Smoke rises from hills as the Washburn Fire burns near Ahwahnee, California, U.S., July 9, 2022 in this screengrab taken from a handout video. alertwildfire.org/Handout via REUTERS
A wildfire threatening some of the world’s oldest giant sequoia trees in California’s Yosemite National Park expanded five-fold over the weekend as smoke prompted air quality alerts throughout the park and obscured views of its famed scenery.
As of Sunday, the blaze had scorched nearly 1,600 acres (648 hectares) of timber and brush at the southern end of the park, up from 250 acres on Friday, a day after fire was first reported by visitors on the Washburn Trail of the Mariposa Grove of Giant Sequoias.
National Park Service personnel immediately closed the Mariposa Grove, home to more than 500 mature giant sequoias, and on Friday evacuated the adjacent community of Wawona and the Wawona Hotel and campground.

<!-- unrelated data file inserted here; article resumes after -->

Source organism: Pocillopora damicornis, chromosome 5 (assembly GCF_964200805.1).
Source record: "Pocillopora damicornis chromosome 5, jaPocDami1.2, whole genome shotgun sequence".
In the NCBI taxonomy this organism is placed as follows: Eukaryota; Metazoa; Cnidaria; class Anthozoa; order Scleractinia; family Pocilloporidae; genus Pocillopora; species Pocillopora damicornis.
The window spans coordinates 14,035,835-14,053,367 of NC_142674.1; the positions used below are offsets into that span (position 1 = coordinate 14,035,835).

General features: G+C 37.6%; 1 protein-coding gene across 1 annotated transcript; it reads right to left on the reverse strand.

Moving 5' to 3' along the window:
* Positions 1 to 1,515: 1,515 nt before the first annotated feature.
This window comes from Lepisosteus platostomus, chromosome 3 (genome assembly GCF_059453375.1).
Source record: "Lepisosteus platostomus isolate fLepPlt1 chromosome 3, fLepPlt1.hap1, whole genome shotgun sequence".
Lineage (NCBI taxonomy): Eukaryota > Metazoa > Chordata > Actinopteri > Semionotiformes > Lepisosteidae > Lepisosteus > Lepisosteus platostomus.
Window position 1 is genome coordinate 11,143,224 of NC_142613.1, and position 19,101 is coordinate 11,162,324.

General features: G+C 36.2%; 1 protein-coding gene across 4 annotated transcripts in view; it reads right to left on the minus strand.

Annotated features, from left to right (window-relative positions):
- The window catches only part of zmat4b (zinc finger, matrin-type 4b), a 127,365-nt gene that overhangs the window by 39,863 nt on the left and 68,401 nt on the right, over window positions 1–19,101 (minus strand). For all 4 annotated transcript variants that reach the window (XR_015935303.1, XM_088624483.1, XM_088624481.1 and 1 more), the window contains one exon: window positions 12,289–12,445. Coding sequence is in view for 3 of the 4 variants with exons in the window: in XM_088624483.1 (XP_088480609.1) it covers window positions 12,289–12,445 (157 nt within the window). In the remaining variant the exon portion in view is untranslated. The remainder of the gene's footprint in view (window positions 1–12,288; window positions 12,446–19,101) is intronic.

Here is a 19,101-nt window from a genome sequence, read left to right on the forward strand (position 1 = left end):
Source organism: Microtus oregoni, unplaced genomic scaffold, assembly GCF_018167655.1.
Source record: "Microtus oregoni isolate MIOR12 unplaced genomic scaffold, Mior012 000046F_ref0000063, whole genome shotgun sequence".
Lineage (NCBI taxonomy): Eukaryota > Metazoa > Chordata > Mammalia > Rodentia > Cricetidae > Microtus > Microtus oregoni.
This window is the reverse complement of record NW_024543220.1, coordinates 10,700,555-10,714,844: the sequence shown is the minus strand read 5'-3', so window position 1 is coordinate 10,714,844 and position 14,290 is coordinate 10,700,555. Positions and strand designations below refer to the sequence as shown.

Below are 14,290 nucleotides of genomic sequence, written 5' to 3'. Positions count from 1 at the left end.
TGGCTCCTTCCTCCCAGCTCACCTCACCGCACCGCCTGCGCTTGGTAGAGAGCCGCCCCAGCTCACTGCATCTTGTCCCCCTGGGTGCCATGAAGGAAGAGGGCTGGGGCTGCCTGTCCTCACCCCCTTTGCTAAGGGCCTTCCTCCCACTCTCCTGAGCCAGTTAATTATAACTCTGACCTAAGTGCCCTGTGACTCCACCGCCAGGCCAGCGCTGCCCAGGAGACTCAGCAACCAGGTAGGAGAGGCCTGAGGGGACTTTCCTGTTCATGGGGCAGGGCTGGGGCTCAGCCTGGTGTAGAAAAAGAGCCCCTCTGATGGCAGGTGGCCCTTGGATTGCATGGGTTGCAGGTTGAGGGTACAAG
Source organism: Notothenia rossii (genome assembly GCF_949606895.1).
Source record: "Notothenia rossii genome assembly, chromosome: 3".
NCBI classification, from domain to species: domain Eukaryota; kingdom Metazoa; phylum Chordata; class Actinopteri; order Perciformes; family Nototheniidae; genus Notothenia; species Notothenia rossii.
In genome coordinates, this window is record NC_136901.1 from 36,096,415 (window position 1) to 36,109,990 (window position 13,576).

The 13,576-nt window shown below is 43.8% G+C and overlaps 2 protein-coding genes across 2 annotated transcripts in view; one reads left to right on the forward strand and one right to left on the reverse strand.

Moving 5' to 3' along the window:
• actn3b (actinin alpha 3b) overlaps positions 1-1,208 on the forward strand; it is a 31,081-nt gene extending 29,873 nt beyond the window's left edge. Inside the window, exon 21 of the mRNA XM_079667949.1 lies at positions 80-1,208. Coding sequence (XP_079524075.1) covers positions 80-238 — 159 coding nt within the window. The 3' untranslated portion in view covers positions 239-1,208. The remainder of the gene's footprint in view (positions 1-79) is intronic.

Coming at the height of the summer tourist season, the evacuations displaced an estimated 1,600 people in all, according to Park Service spokesperson Nancy Phillipe. The Park Service also has shut down the southern entrance to the park, which Phillipe said draws about 4 million visitors a year.
The park’s best-known attractions, including Yosemite Valley, remain accessible to visitors from its western entrance. But smoke and soot have dimmed views of landmarks such as the towering granite formations of El Capitan and Half Dome, as well as Bridalveil Fall and surrounding cliffs.
Federal wildfire officials on Sunday warned that air quality for particulate matter had reached unhealthy levels across much of the park.